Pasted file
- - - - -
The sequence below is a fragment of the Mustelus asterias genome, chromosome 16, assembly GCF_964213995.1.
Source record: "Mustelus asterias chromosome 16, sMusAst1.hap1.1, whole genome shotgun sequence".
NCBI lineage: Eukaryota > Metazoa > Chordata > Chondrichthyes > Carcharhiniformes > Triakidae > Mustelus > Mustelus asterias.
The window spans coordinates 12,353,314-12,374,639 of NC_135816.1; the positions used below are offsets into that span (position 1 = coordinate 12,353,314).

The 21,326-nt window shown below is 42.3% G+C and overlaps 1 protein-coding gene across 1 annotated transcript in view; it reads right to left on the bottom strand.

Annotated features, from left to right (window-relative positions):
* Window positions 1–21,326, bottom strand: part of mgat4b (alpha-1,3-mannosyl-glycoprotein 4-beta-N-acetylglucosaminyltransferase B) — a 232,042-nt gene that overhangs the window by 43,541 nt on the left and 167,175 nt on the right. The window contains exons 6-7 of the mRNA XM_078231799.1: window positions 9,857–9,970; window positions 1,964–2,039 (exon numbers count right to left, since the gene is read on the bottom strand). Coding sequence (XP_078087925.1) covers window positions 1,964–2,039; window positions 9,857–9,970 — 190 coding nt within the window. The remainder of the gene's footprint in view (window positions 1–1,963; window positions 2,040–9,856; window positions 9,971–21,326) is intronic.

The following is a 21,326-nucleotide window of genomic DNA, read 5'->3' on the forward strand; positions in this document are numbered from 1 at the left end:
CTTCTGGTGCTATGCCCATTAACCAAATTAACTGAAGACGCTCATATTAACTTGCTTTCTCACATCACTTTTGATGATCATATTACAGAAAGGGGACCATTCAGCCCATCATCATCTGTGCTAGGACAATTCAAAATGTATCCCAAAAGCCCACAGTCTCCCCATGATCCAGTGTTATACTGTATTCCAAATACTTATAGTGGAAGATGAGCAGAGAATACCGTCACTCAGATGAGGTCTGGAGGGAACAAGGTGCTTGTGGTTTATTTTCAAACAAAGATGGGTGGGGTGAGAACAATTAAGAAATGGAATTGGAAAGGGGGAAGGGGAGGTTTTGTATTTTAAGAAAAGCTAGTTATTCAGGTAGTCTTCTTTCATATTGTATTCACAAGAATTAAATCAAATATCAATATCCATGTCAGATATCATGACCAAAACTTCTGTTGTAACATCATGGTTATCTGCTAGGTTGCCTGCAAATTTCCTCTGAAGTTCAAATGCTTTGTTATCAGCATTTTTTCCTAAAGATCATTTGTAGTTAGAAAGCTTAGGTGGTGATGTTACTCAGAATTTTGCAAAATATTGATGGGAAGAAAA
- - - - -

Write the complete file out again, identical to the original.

The sequence below is a fragment of the Mustelus asterias genome, chromosome 16, assembly GCF_964213995.1.
Source record: "Mustelus asterias chromosome 16, sMusAst1.hap1.1, whole genome shotgun sequence".
NCBI lineage: Eukaryota > Metazoa > Chordata > Chondrichthyes > Carcharhiniformes > Triakidae > Mustelus > Mustelus asterias.
The window spans coordinates 12,353,314-12,374,639 of NC_135816.1; the positions used below are offsets into that span (position 1 = coordinate 12,353,314).

The 21,326-nt window shown below is 42.3% G+C and overlaps 1 protein-coding gene across 1 annotated transcript in view; it reads right to left on the bottom strand.

Annotated features, from left to right (window-relative positions):
* Window positions 1–21,326, bottom strand: part of mgat4b (alpha-1,3-mannosyl-glycoprotein 4-beta-N-acetylglucosaminyltransferase B) — a 232,042-nt gene that overhangs the window by 43,541 nt on the left and 167,175 nt on the right. The window contains exons 6-7 of the mRNA XM_078231799.1: window positions 9,857–9,970; window positions 1,964–2,039 (exon numbers count right to left, since the gene is read on the bottom strand). Coding sequence (XP_078087925.1) covers window positions 1,964–2,039; window positions 9,857–9,970 — 190 coding nt within the window. The remainder of the gene's footprint in view (window positions 1–1,963; window positions 2,040–9,856; window positions 9,971–21,326) is intronic.

The following is a 21,326-nucleotide window of genomic DNA, read 5'->3' on the forward strand; positions in this document are numbered from 1 at the left end:
CTTCTGGTGCTATGCCCATTAACCAAATTAACTGAAGACGCTCATATTAACTTGCTTTCTCACATCACTTTTGATGATCATATTACAGAAAGGGGACCATTCAGCCCATCATCATCTGTGCTAGGACAATTCAAAATGTATCCCAAAAGCCCACAGTCTCCCCATGATCCAGTGTTATACTGTATTCCAAATACTTATAGTGGAAGATGAGCAGAGAATACCGTCACTCAGATGAGGTCTGGAGGGAACAAGGTGCTTGTGGTTTATTTTCAAACAAAGATGGGTGGGGTGAGAACAATTAAGAAATGGAATTGGAAAGGGGGAAGGGGAGGTTTTGTATTTTAAGAAAAGCTAGTTATTCAGGTAGTCTTCTTTCATATTGTATTCACAAGAATTAAATCAAATATCAATATCCATGTCAGATATCATGACCAAAACTTCTGTTGTAACATCATGGTTATCTGCTAGGTTGCCTGCAAATTTCCTCTGAAGTTCAAATGCTTTGTTATCAGCATTTTTTCCTAAAGATCATTTGTAGTTAGAAAGCTTAGGTGGTGATGTTACTCAGAATTTTGCAAAATATTGATGGGAAGAAAA